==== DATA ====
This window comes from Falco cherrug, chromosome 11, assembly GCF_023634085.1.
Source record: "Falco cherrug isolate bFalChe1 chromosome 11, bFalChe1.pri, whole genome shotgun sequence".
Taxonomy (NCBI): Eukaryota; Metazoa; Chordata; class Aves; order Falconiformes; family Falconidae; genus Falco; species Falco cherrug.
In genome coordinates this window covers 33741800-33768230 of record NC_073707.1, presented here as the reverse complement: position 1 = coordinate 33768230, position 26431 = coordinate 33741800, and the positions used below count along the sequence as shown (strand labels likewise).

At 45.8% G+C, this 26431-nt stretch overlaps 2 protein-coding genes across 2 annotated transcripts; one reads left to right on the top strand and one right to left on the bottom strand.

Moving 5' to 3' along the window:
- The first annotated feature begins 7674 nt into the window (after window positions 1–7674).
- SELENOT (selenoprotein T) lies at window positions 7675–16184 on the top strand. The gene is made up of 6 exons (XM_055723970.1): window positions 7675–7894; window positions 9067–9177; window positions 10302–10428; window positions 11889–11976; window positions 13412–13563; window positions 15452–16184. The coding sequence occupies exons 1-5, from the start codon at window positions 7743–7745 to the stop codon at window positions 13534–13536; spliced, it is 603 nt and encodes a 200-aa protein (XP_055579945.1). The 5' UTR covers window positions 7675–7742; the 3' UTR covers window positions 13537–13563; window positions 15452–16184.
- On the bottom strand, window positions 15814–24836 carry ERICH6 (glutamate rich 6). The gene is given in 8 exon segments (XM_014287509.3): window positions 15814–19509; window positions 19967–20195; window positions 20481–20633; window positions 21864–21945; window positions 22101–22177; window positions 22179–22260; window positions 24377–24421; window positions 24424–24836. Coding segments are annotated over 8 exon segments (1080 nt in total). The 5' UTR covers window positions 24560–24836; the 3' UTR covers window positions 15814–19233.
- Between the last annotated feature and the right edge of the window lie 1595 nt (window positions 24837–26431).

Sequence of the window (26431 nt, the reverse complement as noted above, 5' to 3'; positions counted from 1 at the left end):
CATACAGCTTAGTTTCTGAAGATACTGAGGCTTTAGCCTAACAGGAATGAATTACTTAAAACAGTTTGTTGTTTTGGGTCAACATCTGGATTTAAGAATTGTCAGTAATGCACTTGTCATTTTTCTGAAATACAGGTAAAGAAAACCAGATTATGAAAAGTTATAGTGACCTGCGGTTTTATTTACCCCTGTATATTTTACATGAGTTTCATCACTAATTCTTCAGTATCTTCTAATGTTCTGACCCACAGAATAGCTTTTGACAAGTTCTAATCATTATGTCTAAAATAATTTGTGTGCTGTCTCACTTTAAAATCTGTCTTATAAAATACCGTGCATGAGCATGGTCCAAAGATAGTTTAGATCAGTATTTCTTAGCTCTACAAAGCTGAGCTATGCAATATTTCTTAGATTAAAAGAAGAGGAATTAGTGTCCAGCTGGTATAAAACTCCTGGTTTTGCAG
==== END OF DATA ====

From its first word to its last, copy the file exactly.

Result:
This window comes from Falco cherrug, chromosome 11, assembly GCF_023634085.1.
Source record: "Falco cherrug isolate bFalChe1 chromosome 11, bFalChe1.pri, whole genome shotgun sequence".
Taxonomy (NCBI): Eukaryota; Metazoa; Chordata; class Aves; order Falconiformes; family Falconidae; genus Falco; species Falco cherrug.
In genome coordinates this window covers 33741800-33768230 of record NC_073707.1, presented here as the reverse complement: position 1 = coordinate 33768230, position 26431 = coordinate 33741800, and the positions used below count along the sequence as shown (strand labels likewise).

At 45.8% G+C, this 26431-nt stretch overlaps 2 protein-coding genes across 2 annotated transcripts; one reads left to right on the top strand and one right to left on the bottom strand.

Moving 5' to 3' along the window:
- The first annotated feature begins 7674 nt into the window (after window positions 1–7674).
- SELENOT (selenoprotein T) lies at window positions 7675–16184 on the top strand. The gene is made up of 6 exons (XM_055723970.1): window positions 7675–7894; window positions 9067–9177; window positions 10302–10428; window positions 11889–11976; window positions 13412–13563; window positions 15452–16184. The coding sequence occupies exons 1-5, from the start codon at window positions 7743–7745 to the stop codon at window positions 13534–13536; spliced, it is 603 nt and encodes a 200-aa protein (XP_055579945.1). The 5' UTR covers window positions 7675–7742; the 3' UTR covers window positions 13537–13563; window positions 15452–16184.
- On the bottom strand, window positions 15814–24836 carry ERICH6 (glutamate rich 6). The gene is given in 8 exon segments (XM_014287509.3): window positions 15814–19509; window positions 19967–20195; window positions 20481–20633; window positions 21864–21945; window positions 22101–22177; window positions 22179–22260; window positions 24377–24421; window positions 24424–24836. Coding segments are annotated over 8 exon segments (1080 nt in total). The 5' UTR covers window positions 24560–24836; the 3' UTR covers window positions 15814–19233.
- Between the last annotated feature and the right edge of the window lie 1595 nt (window positions 24837–26431).

Sequence of the window (26431 nt, the reverse complement as noted above, 5' to 3'; positions counted from 1 at the left end):
CATACAGCTTAGTTTCTGAAGATACTGAGGCTTTAGCCTAACAGGAATGAATTACTTAAAACAGTTTGTTGTTTTGGGTCAACATCTGGATTTAAGAATTGTCAGTAATGCACTTGTCATTTTTCTGAAATACAGGTAAAGAAAACCAGATTATGAAAAGTTATAGTGACCTGCGGTTTTATTTACCCCTGTATATTTTACATGAGTTTCATCACTAATTCTTCAGTATCTTCTAATGTTCTGACCCACAGAATAGCTTTTGACAAGTTCTAATCATTATGTCTAAAATAATTTGTGTGCTGTCTCACTTTAAAATCTGTCTTATAAAATACCGTGCATGAGCATGGTCCAAAGATAGTTTAGATCAGTATTTCTTAGCTCTACAAAGCTGAGCTATGCAATATTTCTTAGATTAAAAGAAGAGGAATTAGTGTCCAGCTGGTATAAAACTCCTGGTTTTGCAG